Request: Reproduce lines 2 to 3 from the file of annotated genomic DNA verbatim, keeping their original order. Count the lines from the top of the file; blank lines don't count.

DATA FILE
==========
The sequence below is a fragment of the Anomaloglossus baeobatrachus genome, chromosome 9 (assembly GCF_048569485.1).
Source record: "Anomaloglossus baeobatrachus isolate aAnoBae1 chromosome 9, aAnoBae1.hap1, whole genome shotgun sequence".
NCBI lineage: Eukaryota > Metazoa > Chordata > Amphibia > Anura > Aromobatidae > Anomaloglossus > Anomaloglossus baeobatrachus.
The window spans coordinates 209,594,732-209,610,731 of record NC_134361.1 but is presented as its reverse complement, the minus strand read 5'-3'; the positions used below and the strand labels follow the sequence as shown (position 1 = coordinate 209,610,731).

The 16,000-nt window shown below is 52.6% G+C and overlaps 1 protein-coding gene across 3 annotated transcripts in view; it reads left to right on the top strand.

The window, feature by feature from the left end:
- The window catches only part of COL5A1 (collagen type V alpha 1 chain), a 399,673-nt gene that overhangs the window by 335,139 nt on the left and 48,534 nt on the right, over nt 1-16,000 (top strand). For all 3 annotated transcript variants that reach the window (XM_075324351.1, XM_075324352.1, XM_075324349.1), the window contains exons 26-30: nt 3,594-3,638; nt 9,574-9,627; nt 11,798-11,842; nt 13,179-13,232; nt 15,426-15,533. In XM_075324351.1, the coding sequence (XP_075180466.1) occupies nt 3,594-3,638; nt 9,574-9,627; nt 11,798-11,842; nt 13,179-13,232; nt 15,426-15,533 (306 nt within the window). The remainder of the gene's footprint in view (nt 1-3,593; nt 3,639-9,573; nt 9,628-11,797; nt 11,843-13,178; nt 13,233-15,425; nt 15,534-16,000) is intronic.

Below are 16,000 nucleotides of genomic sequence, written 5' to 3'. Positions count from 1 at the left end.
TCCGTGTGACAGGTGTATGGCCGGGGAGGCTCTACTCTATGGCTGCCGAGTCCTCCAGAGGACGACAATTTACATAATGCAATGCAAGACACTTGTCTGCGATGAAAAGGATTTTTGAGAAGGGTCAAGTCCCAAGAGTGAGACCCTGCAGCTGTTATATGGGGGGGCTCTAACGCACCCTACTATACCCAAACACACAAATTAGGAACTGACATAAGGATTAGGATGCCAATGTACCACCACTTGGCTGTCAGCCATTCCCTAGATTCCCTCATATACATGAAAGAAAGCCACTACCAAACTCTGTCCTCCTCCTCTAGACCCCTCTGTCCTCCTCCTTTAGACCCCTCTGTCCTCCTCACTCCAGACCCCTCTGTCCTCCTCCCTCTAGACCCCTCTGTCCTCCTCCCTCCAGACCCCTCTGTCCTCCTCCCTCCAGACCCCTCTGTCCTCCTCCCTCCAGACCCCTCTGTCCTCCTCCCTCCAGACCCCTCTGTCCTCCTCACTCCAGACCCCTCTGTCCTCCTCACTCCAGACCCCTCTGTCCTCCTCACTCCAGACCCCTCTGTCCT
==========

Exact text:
Source record: "Anomaloglossus baeobatrachus isolate aAnoBae1 chromosome 9, aAnoBae1.hap1, whole genome shotgun sequence".
NCBI lineage: Eukaryota > Metazoa > Chordata > Amphibia > Anura > Aromobatidae > Anomaloglossus > Anomaloglossus baeobatrachus.